He felt Emma's hand on his back, and waved the help away. He trusted that the braces wouldn't fail him. Pressing his hands into the armrests of his wheelchair, Huxley lifted himself into a standing position. He snatched the staircase railings, lifted one leg, and slammed it into the first step. Pain followed, but he kept a straight face and continued. As he took a second step, he suddenly felt his foot give away, causing him to collapse into Emma's waiting arms.

"I'm fine, I'm fine. It's just a small…" Huxley didn't wait to finish his sentence. He tightened his grip on the railings tenfold and forced himself up the steps, his legs screaming at him to stop all the while. "Can you bring up my wheelchair, Emma?" She nodded at him. Huxley entered the plane, and when he stepped into the cabin, he realized firsthand the amount of wealth that the SCP Foundation still possessed.

It was decorated like a first-class hotel. Golden lines had been drawn in intricate patterns on the floor and the ceiling, weaving in and out, twisting, and spinning around each other. Leather chairs, velvet pillows, and designer couches covered the interior. The windows had some kind of television screen built into them, and they were each displaying a different channel: news networks, travel shows, and monotonous dramas. The sight captivated Huxley, almost enough to keep him from noticing the burning stares from the captain. It left a mark on the back of Huxley's scarred neck.

Huxley sat in a chair next to one of the only windows that wasn't displaying anything as Emma lumbered aboard. She balanced her suitcase and Huxley's wheelchair in her arms, dropping them on top of one of the couches. Breathing out a heavy cloud of air, she collapsed into a chair directly across from Huxley. She looked at him with dull eyes, like she could see through his skin at his skeleton.

The captain pulled up the staircase and made his way to the cockpit. Silence chocked up the air as Huxley and Emma tried not to look at each other. Huxley tapped his foot on the ground. Emma pulled out a small bottle of gray-colored tablets from her pocket and deposited two into her hand.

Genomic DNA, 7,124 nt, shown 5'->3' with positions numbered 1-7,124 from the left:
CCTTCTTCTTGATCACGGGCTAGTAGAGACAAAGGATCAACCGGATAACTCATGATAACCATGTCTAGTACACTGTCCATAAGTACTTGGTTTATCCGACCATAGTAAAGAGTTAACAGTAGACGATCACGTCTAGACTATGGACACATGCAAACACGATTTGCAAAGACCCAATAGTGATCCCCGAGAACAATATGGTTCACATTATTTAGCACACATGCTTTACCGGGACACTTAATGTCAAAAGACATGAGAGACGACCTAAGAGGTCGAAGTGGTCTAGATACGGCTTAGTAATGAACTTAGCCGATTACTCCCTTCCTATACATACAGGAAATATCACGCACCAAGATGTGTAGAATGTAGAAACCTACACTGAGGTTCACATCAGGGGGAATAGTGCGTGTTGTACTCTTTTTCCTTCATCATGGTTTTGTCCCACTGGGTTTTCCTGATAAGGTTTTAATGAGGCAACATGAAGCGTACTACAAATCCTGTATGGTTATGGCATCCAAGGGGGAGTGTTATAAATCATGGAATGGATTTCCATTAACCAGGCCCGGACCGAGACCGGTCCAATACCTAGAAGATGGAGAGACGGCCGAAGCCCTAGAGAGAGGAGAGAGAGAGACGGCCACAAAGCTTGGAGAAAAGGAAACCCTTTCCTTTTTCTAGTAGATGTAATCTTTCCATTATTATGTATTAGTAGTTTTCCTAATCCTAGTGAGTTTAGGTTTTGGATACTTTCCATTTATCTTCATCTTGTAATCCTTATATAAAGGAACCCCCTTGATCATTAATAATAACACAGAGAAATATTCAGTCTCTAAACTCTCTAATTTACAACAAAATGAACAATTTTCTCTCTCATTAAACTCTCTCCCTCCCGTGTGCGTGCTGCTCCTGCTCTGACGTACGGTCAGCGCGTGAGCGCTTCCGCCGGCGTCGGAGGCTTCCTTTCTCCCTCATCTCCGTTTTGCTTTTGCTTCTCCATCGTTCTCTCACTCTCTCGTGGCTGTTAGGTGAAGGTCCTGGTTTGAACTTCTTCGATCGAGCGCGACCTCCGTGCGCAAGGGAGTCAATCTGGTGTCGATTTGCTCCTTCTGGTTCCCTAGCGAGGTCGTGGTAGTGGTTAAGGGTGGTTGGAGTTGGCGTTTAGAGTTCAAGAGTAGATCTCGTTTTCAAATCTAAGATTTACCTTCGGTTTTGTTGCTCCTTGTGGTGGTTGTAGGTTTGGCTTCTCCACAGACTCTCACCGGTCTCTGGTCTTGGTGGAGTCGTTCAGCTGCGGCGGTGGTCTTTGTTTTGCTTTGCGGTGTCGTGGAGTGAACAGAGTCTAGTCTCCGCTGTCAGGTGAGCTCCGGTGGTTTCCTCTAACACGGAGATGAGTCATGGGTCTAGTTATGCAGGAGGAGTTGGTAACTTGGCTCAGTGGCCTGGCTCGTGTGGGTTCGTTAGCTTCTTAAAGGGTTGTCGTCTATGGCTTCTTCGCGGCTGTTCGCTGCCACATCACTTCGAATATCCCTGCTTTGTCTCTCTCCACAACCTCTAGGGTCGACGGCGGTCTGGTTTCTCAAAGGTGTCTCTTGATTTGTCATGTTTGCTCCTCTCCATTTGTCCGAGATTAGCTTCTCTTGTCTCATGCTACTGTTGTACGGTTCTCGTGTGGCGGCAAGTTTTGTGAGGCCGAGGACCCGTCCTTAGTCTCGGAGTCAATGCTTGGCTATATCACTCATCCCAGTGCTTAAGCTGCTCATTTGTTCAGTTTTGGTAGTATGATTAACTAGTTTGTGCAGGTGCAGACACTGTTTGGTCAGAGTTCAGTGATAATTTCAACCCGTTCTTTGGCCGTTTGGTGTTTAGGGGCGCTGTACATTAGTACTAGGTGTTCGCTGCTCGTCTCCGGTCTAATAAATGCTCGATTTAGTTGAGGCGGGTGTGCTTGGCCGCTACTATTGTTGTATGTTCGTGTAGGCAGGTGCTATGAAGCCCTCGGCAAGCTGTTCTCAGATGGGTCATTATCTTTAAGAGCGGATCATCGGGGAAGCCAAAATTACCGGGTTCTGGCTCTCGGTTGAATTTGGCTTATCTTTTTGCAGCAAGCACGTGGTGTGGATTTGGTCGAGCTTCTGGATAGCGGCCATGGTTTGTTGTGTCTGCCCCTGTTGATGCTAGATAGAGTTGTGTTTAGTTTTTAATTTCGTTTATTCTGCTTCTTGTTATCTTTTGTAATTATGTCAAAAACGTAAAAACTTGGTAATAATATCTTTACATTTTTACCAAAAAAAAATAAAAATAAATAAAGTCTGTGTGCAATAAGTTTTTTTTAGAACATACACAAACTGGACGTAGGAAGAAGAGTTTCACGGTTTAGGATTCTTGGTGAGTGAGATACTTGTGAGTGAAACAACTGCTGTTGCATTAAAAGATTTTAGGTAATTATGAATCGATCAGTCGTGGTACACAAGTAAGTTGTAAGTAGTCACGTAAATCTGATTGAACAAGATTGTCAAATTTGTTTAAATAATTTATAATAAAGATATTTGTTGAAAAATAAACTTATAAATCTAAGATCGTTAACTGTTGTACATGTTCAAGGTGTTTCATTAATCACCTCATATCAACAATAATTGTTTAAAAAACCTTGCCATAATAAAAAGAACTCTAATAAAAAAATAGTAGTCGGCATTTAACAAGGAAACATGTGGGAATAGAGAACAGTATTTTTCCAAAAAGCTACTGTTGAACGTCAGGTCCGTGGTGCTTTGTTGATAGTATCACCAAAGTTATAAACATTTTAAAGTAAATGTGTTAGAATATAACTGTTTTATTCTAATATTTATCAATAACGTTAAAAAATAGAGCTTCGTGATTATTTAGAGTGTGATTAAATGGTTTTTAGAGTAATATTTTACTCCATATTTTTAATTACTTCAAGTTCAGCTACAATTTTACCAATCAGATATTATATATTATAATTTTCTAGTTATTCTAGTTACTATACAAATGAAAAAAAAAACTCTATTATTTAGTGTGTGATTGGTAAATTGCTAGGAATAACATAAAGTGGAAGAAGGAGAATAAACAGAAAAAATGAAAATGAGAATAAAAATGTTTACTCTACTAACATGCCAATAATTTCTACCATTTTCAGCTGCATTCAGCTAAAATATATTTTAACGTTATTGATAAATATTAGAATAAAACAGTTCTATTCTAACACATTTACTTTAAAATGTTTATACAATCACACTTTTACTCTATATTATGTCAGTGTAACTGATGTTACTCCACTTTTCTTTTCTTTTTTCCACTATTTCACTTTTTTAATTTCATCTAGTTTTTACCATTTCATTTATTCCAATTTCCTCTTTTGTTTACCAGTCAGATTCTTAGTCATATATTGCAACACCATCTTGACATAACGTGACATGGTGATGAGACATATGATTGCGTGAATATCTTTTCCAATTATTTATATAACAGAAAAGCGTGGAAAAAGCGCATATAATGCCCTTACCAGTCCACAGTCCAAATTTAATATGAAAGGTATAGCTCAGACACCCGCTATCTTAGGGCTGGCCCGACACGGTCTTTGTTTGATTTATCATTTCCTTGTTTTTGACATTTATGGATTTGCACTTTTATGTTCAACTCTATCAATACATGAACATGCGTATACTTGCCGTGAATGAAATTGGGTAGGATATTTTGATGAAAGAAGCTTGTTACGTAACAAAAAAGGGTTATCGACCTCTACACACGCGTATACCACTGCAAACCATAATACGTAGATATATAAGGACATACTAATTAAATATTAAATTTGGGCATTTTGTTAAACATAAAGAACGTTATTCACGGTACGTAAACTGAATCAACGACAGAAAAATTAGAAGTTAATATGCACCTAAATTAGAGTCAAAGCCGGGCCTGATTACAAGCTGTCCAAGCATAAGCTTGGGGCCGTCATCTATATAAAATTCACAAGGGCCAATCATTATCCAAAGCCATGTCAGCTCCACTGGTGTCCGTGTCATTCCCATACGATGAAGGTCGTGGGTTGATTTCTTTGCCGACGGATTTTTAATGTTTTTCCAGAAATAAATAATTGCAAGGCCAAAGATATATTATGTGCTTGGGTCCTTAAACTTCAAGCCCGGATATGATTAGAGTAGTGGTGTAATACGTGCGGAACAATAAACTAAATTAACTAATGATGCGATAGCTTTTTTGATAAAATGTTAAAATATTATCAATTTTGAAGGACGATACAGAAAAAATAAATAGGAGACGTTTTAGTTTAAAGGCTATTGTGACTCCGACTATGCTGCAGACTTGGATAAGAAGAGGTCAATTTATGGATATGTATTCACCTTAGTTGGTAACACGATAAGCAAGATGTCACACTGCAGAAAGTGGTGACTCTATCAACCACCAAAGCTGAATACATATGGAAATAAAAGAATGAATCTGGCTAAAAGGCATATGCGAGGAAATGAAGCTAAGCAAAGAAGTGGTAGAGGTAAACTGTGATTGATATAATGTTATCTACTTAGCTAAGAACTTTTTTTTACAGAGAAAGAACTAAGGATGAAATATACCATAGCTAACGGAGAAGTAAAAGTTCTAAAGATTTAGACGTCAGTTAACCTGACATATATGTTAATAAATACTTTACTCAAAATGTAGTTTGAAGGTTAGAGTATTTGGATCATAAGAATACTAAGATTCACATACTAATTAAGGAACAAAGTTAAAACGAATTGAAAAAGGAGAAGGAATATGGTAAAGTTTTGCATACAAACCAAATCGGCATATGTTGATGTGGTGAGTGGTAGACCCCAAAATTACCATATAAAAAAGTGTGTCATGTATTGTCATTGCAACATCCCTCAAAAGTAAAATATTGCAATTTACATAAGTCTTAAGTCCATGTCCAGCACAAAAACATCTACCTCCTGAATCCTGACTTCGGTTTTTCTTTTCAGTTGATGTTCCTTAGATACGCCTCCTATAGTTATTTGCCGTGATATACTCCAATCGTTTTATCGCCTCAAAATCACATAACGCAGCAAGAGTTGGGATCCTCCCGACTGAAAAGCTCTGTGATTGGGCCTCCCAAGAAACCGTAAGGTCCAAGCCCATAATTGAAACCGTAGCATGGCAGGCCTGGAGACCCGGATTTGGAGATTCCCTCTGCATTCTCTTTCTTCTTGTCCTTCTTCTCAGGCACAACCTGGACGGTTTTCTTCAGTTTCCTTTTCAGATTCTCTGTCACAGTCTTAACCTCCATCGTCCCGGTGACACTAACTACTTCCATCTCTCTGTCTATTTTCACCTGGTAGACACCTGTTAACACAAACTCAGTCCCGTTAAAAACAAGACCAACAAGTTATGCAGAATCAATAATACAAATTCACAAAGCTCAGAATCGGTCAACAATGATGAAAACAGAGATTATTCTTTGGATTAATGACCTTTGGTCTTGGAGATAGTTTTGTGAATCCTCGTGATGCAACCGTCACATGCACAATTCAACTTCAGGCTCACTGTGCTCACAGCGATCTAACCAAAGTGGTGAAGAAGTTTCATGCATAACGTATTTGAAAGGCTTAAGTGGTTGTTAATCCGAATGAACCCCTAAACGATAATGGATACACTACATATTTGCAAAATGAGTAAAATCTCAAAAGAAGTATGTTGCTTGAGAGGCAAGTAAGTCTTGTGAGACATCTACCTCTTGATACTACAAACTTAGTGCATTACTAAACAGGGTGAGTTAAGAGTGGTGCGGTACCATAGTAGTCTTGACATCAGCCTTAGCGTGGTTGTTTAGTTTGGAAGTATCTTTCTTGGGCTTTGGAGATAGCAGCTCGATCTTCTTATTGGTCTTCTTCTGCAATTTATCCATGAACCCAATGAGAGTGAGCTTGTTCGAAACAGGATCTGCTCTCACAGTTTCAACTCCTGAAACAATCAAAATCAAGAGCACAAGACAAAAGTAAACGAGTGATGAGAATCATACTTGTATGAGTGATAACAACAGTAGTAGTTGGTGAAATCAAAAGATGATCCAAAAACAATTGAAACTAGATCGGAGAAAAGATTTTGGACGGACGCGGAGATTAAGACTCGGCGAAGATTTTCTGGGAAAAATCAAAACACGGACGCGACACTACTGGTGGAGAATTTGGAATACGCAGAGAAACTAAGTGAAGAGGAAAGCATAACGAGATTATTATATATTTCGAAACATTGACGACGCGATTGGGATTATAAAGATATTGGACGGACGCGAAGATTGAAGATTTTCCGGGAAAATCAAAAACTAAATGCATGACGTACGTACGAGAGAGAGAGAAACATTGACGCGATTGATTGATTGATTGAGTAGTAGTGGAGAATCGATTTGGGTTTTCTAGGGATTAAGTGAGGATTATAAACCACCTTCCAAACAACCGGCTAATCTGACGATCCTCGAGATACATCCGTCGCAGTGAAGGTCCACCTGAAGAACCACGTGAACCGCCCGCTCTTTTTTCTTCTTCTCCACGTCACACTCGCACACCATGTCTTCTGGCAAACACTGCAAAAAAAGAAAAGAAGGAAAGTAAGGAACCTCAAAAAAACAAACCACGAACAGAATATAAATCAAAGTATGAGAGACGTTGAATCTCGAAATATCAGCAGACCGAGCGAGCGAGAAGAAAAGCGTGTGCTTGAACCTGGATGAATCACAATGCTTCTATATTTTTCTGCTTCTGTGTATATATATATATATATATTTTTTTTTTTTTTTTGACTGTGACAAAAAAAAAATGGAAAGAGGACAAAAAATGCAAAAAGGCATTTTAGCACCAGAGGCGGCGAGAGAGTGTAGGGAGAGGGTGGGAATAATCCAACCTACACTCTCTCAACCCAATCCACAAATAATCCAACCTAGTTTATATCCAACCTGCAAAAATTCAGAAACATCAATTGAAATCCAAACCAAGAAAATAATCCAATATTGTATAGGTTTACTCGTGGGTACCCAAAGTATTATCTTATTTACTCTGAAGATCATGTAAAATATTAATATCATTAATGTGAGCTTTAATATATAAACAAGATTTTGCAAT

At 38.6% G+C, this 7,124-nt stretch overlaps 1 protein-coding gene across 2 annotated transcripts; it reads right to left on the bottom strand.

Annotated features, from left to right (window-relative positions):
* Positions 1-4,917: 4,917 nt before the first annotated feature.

"You want some sleeping pills? We're going to be up here overnight," she said.

Huxley looked out the window at the dreary gray world that was slowly passing by outside. He mumbled, "I'll be fine." There was something bugging him, but he didn't know what.

"You don't want any?"


"It'll be a long flight. I know from experience, it's really difficult sleeping when you're at this altitude."

"I'm fine sleeping normally."

"Alright." Emma reached under her chair and rustled around before producing a neck pillow and sound-cancelling earmuffs. "There should be some under your chair if you need it as well."

Huxley nodded as Emma relaxed into a relatively comfortable sitting position and clipped on her seatbelt. If the plane had caught fire mid-flight and started crashing, she wouldn't notice. Huxley tried to bury himself into the leather cushions, and wrestled to get his own seatbelt clipped on. Nothing was comfortable. After a few minutes of squirming like an animal, he found a position he thought he could sleep in by jutting his spine into the wall. It ached, but it would survive.

The engines roared and the plane jerked into movement. Huxley's hands gripped his knees until they were white. He couldn't force them off. He repeated to himself that he shouldn't be scared, that he wouldn't be scared. He had better things to worry about than fear. After repeating it dozens and dozens of times, Huxley might have been able to make himself think that he wasn't scared.

It was night, and Huxley should have been asleep hours ago.

He had switched sleeping positions dozens of times. His entire body was sore and relaxed at the same time. It was already tomorrow, but not even a hint of sleep had come upon him. His eyes drifted to Emma's coat, and he imagined the sweet little pills that were inside the pockets, but he smothered that image before it was born. It was a stupid and reckless idea. Only an idiot would think of doing something like that.

He looked out the window, but the only thing he could see was the pale moon and the dark blue clouds. Dry and sterilized oxygen passed through his nostrils. His lungs felt like they were on the verge of collapsing. Lightheadedness and the fear of suffocating loomed over him, causing him to constantly shiver. His back was caked with sweat. Empty minutes passed by, but each one felt like a fight to stay alive.

Emma's breaths were full but calm, deep but silent. Huxley glared at her like a murderer. It was something that people with fully-developed lungs took for granted. The way that they rested, never paying attention to it, infuriated him. It was like they didn't even know they had them. It was pathetic. It was more pathetic that Huxley was whining about it to himself. He often fell into that trap.

Nobody was watching him. Huxley spread his legs out along the couch, allowing himself to relax a little more. He closed his eyes and breathed in as deeply as he could, warm leather on his face, thin air tearing up his esophagus. He could only hold that breath for a few seconds before the pain became too much to handle. Then he recovered as long as he could before sucking in another. It was an endless battle that nobody ever noticed or appreciated. None of that mattered though. He blew out a breath and drew in another one.

Sleep overtook him soon after.